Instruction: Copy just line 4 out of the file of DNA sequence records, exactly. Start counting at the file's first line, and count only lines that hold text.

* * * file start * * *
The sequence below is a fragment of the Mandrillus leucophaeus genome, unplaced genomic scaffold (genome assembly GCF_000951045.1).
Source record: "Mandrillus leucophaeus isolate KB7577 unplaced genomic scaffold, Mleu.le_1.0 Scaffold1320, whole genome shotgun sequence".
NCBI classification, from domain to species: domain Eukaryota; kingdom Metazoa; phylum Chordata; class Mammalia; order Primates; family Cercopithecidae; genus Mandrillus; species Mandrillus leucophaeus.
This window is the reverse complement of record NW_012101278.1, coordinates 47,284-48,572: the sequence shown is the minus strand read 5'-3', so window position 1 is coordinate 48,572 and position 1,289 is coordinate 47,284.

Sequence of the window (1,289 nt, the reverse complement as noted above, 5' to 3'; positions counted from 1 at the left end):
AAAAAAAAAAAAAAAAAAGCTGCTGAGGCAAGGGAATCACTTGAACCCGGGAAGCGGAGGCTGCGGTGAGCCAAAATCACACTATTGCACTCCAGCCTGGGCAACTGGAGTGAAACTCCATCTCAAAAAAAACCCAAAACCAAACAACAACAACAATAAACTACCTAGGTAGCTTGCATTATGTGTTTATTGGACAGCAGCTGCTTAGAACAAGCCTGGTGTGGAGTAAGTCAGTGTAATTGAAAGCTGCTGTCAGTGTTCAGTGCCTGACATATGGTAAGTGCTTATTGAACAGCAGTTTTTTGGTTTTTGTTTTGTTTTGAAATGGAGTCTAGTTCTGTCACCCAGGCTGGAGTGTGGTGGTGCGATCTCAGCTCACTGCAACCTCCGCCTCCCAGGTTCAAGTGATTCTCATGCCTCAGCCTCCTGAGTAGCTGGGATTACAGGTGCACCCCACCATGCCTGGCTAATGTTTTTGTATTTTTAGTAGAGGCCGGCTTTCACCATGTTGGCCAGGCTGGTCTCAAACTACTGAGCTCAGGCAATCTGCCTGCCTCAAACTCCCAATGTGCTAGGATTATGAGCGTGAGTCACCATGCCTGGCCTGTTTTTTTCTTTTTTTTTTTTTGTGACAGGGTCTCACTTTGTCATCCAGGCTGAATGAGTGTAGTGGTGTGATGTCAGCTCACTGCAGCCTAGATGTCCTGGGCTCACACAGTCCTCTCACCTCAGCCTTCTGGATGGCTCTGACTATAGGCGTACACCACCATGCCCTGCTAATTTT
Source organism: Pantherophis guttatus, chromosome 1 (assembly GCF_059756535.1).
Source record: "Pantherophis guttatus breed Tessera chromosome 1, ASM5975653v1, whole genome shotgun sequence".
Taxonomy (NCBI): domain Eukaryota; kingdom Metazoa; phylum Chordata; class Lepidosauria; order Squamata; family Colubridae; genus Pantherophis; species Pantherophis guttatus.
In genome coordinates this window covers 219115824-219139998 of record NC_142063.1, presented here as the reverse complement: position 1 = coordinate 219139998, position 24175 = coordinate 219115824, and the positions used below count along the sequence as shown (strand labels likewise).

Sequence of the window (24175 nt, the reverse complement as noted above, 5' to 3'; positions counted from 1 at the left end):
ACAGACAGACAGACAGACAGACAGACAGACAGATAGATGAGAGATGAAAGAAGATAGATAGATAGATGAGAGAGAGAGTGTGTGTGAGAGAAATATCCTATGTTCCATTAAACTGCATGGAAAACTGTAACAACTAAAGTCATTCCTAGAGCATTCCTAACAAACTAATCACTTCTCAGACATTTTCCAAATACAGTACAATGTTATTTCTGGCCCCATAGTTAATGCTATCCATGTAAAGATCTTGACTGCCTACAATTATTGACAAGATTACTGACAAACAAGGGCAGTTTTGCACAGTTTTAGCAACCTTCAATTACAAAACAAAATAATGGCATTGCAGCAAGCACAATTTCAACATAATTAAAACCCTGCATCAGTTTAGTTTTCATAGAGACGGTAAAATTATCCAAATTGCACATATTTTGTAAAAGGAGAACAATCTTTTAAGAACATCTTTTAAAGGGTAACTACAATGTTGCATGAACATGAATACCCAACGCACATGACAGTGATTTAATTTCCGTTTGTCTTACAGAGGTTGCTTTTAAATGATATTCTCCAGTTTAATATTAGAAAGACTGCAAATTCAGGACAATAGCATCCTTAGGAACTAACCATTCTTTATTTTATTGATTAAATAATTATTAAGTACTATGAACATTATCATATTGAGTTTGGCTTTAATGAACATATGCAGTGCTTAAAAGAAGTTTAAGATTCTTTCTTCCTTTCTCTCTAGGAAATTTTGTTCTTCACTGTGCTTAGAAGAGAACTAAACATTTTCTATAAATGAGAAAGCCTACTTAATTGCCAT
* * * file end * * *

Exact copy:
This window is the reverse complement of record NW_012101278.1, coordinates 47,284-48,572: the sequence shown is the minus strand read 5'-3', so window position 1 is coordinate 48,572 and position 1,289 is coordinate 47,284.